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Jan 21, 2014

Sài Gòn, Random Thoughts Phần Ba (Part Three)

A couple days after I got back to HCMC, one of my new friends wanted to go to the Ben Thanh market for dinner. Really? This indoor market reminds me of the Preston Henn Swapshop in Fort Lauderdale and any of the bazillions of cavernous buildings across the world with 1,000 individual very small businesses each in its own tiny cubicle. They're actually rectangles, so would they be recticles? Neither time I've been there have I seen anything I would categorize as 'food'.

I was very surprised when we arrived and sat down at a number of restaurants that materialize each night, at least one of which is almost a block long. The one we visited features GREAT fresh seafood prepared just about any way you'd want it--and at Viêt Nam prices.

One of the items on my very short list of things to do before departure is to enjoy another dinner there.
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"Hello Girls" is my new term for the dozens of bar girls (there are also boys and lady-boys at at least two places I've passed) in the tourist areas. It sounds more forgiving than "Bar Girls", at least to me. These very attractive, though understandably a bit hard-looking, women sit at tables flanking the streets and call out "Hello!" to virtually every male who walks by without a female companion. The greeting may also be accompanied by, "Come sit/talk with me." or "I'm bored..." They are at times insistent, though always polite. Although I have yet to succumb to their siren call, I have a few ex-pat acquaintances who have. They tell me that the girls are mostly uneducated, from poor families in small villages, and find this the best or only way to earn a living. 



Unfortunately, they work on straight commission--a percentage of their customers' bar tab, including the high-priced sugar water the girl drinks--and, if they choose, whatever they can make by getting invited to a customer's room for an hour or all night. I say unfortunately, because most nights the great majority of the Hello Girls I see are without customers.

It's a lousy way to make a living... I may even stop in one night, limit my spending to a couple glasses of sugar water, and thereby contribute a little more to the very local economy.
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It occurred to me that of the 15 to 20 people I've met who have made or are making HCMC to Hà Nôi or Hà Nôi to HCMC journey by motorcycle, the oldest one is 31 years old. So yes, especially when considering that I've completed 60 laps around the sun, making it to Hà Nôi was one hell of a accomplishment!
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During a conversation with Mimi from Cần Thở, I mentioned that one of my ex-pat acquaintances is continuously telling anyone who will listen about the many, many women he beds--ocassionally with no up-front money. Mimi said, "He's a butterfly". He is now known as Butterfly, though we haven't told him. Yet.
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There are a couple places I've been shown in the area that serve excellent snails, clams, and crab, and I've returned to them both. The first is a no-name street kitchen that manifests every night in the front of a parking garage between 149 and 155A Bùi Viên Street. It's run by a couple and their daughter and they display the evening's fresh selection street-side.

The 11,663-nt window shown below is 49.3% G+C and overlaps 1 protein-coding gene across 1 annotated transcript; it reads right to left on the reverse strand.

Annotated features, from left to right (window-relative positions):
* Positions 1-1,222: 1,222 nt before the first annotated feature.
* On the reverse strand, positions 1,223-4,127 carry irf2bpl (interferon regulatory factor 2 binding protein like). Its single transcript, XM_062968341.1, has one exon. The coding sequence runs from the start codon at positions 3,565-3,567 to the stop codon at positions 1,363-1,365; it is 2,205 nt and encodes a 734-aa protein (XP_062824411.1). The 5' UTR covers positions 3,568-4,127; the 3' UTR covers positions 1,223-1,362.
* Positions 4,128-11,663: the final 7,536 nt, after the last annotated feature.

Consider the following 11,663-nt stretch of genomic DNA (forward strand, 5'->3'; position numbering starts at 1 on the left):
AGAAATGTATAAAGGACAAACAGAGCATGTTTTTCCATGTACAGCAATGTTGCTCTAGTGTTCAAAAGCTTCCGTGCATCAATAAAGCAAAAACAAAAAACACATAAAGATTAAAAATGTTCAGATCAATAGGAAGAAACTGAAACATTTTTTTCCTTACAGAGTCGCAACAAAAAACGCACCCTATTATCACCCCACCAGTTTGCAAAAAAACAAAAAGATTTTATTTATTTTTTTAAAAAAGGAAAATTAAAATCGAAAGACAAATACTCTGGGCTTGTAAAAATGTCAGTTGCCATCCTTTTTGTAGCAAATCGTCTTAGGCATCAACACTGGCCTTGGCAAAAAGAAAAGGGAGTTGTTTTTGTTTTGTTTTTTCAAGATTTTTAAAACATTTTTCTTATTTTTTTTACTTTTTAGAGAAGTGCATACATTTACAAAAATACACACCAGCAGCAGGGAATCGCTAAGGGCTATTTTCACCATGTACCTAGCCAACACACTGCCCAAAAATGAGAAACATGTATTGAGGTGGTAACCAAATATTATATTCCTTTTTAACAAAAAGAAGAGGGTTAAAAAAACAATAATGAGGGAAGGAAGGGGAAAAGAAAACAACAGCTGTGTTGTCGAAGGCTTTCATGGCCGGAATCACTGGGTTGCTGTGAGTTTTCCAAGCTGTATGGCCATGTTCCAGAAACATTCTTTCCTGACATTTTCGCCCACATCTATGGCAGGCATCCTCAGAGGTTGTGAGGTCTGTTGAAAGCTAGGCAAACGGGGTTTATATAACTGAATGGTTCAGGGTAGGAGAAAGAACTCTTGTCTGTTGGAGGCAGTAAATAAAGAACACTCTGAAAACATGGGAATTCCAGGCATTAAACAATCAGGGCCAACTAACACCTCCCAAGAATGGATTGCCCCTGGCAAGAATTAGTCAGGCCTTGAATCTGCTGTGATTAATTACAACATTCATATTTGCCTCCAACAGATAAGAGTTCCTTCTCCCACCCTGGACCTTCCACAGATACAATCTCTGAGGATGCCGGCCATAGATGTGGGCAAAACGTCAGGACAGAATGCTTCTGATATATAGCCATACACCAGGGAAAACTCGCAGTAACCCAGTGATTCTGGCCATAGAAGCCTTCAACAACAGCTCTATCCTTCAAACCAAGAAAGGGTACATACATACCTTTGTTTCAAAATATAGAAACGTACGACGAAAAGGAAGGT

The place is full all night, every night, and the three of them barely slow down until well after most of us are asleep.

The second is Ốc Đào, a regular restaurant at 132 Nguyễn Thái Học Street. I recommend the upstairs seating area.
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Also very good:

Little India, 135 Bùi Viên; Best Indian food in the area
Lâm Café, 175 Bùi Viên; ~American breakfast
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One place I suggest you avoid is Saigon Kitchen & BBQ on Bùi Viên. I ordered their Seafood Fried Noodles and they were very greasy with only 6 pieces of calamari and no other seafood. There are enough good places at similar or lower prices that this place gets a D+ only because I didn't get stomach cramps.
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A few posts ago I wrote about the tones determining the words' sound and therefore meaning. What just now occurred to me is that it happens in English, too. For example: read (reed) and read (red).

At least Vietnamese warns you with those little marks above and/or below some letters: à, ả, ã, á, ạ, ă, ằ, ẵ, ắ, ặ, ẳ, ấ, â, ầ, ẩ, ẫ, ấ, and ậ. 

For example: Tôi ăn tỏi (I ate garlic).

"Khách sạn" is pronounced "hek sa" and means hotel.

My head's spinning, how 'bout yours?
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The energy drink Red Bull is available at many sidewalk restaurants here. In Vietnamese it's Lon Bò cụng (ask for "Lone Ba" and you'll get one)
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Some of the many menu items I've seen here include "well-stirred egg"; "flaked fried snake head fish"; "deep fried pig stomach"; and "blanched pig heart with onion" and many choices of how you can have your snake. Did not try any of the above, so I have no favorite... though I'm guessing it would be the first which is probably simple scrambled eggs.